In Magic, one of the first things that tends to happen when someone gets a good idea is that everyone ends up working on that good idea.
There's nothing wrong with this. It's just the way of things. I still recall, way back in the day, people speaking loathingly of "netdeckers," the evil people who would go online to find a list rather than lovingly crafting their own. For many players, the netdecker was a reviled beast, worthy of contempt, known for wallowing in their hunger for wins.
Well, these days, “netdecking” is just the norm.
It's even essentially inevitable at this point. Any good idea is simply going to disseminate. As I've written about before, decks really aren't something we build, but rather they are something we discover. While there are some rare decks that we can say, "yes, this idea originates from Gerry Thompson" or "this is credited to Michelle Bush," the fact of the matter is, for the most part, most decks emerge in many places all at once.
There are exceptions, of course, but even then, the deck pioneer is out there, really more in a world of discovery than creation. The raw materials for the deck already exist before any deck "builder" gets there; for the most obvious decks, they are like a mountain peak everyone can see, beautiful and not too high and out of reach. Many will get to it, merely by having the will to do so.
That's why, for the most part, we don't lend much in the way of deck attribution to archetypes themselves, though it can still be useful to think about specific builds of decks.
We were all talking about Modern decks we like, and I got to look at a version for the first time. I was aware of Nahiri, the Harbinger as a precursor to horrible death at the hands of Emrakul, the Aeons Torn, but I hadn't gone through the work to build it. Looking at the physical cards, I loved the look of it. I had to build it myself.
I had most of the cards on Magic Online, and I took my own version of the deck for a spin. I tried one version, then another, and finally ended on this:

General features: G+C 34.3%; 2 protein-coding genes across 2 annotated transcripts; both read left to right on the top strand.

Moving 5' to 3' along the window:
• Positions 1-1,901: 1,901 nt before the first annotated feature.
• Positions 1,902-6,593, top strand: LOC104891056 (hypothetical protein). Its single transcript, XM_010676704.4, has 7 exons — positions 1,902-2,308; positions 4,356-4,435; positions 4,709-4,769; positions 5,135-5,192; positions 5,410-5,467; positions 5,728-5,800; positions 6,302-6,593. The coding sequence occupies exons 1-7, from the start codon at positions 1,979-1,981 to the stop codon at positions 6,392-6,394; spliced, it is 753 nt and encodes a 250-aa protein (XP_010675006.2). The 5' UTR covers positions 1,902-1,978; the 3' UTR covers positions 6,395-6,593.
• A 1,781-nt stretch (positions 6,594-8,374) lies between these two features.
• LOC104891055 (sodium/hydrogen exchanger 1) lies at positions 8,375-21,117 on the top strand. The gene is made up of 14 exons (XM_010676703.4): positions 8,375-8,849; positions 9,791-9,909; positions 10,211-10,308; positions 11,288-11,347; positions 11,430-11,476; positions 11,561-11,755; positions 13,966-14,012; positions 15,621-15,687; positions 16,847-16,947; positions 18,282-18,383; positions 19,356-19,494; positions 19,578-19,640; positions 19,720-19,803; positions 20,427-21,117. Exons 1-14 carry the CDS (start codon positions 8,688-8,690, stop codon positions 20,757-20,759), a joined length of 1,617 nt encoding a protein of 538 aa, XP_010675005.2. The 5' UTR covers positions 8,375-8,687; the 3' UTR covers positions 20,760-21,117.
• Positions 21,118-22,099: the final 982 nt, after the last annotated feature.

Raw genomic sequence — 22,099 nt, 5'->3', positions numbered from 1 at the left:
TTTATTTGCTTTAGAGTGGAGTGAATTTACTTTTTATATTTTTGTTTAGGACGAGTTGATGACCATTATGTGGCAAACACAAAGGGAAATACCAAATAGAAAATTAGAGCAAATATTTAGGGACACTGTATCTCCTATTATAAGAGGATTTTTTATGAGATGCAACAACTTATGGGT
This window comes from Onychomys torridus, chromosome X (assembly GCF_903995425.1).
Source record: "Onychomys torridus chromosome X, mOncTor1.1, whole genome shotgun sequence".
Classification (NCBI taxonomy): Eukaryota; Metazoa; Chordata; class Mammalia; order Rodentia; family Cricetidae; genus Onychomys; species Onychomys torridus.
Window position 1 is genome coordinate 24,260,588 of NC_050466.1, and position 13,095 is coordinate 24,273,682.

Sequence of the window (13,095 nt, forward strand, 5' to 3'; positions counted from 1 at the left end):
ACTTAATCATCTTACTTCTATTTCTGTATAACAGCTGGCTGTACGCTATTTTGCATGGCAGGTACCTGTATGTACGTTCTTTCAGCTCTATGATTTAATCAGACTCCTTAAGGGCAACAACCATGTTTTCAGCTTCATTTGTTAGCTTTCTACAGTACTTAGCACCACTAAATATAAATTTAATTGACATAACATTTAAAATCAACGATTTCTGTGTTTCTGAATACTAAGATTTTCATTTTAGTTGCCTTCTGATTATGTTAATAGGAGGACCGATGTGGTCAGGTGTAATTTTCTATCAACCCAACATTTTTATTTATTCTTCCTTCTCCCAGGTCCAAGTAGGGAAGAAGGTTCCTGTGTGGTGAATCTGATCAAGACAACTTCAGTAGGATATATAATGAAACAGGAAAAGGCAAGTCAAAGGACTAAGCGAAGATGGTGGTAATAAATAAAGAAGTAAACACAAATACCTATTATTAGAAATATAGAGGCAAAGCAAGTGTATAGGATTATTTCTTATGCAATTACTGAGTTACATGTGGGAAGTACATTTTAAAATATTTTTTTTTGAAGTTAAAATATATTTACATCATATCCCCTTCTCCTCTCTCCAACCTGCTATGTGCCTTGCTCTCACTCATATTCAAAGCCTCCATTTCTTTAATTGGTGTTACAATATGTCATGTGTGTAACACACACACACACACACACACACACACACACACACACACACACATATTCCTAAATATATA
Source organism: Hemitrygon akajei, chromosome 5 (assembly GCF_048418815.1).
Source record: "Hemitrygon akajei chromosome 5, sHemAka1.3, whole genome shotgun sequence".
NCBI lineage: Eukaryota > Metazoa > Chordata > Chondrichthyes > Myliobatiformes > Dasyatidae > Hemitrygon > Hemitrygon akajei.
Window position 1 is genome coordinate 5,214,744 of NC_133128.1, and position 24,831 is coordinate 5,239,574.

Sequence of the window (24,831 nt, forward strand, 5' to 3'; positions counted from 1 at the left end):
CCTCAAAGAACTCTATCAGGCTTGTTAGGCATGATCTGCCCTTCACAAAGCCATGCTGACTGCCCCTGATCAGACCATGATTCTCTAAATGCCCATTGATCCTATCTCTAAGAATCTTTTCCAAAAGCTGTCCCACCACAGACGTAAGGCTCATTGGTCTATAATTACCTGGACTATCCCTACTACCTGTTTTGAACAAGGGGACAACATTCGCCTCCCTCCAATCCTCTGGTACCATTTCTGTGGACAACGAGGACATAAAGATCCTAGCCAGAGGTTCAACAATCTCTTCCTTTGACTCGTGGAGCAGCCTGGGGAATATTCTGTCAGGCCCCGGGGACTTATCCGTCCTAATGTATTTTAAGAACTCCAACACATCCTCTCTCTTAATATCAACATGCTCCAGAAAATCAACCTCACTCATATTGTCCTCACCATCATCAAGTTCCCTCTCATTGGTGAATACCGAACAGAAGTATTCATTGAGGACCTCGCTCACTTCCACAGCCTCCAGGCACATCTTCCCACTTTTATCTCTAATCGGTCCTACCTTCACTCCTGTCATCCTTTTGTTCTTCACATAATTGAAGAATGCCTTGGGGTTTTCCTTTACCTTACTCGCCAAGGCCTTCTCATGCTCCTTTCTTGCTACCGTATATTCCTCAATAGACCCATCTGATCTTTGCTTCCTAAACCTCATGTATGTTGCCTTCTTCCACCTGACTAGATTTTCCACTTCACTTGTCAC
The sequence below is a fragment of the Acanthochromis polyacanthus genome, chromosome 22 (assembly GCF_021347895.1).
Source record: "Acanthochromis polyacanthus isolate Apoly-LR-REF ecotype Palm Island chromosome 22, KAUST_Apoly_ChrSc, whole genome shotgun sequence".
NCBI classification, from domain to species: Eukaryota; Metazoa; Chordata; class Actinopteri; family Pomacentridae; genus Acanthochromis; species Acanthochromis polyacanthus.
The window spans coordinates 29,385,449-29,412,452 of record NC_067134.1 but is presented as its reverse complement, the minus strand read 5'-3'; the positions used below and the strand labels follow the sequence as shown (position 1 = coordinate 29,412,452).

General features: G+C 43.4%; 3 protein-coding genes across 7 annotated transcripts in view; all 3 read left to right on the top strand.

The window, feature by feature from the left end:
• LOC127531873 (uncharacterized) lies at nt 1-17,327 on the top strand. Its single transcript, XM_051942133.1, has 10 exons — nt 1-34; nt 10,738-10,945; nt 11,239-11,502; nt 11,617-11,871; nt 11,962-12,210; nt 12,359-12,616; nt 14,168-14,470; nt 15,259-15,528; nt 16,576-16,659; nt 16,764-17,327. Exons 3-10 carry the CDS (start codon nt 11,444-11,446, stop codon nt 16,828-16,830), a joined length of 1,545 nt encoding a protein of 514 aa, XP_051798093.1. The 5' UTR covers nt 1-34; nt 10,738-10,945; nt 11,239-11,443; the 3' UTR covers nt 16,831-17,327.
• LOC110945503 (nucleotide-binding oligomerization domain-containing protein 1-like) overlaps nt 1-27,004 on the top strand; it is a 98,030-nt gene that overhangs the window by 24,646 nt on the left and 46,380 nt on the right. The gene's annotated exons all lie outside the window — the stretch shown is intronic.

For the most part, I liked the deck a lot. But one of the things I absolutely hated was that I'd be playing against another deck, and I'd be scared to death of casting Nahiri, the Harbinger. It felt like practically every time I cast it, I would die.
Now, I'm sure that my experience was actually a bit unlucky. But against so many opponents, it felt so bad to tap out, I started thinking maybe I should just start using Gitaxian Probe.
While I was giving up on the deck, another player was getting ready to take down a big event.
Peter's deck was actually quite similar to mind, albeit with a few numbers tweaked here and there. The largest set of differences were in his sideboard, but it did make me wonder if a part of the problem was simply my higher reliance on Spell Snare and Mana Leak over Remand and Cryptic Command. Even so, playing out some games, I was still interested in knowing what was in my opponent's hand, and I didn't want to be casting more Vendilion Clique.
I was already thinking about the obvious: what about plugging the Nahiri, the Harbinger / Emrakul, the Aeons Torn engine into another deck? Certainly, you could do it in any number of ways. The mana requirements were not actually all that restrictive, and there was an obvious pairing to match the deck with that seemed a bit better than Gitaxian Probe.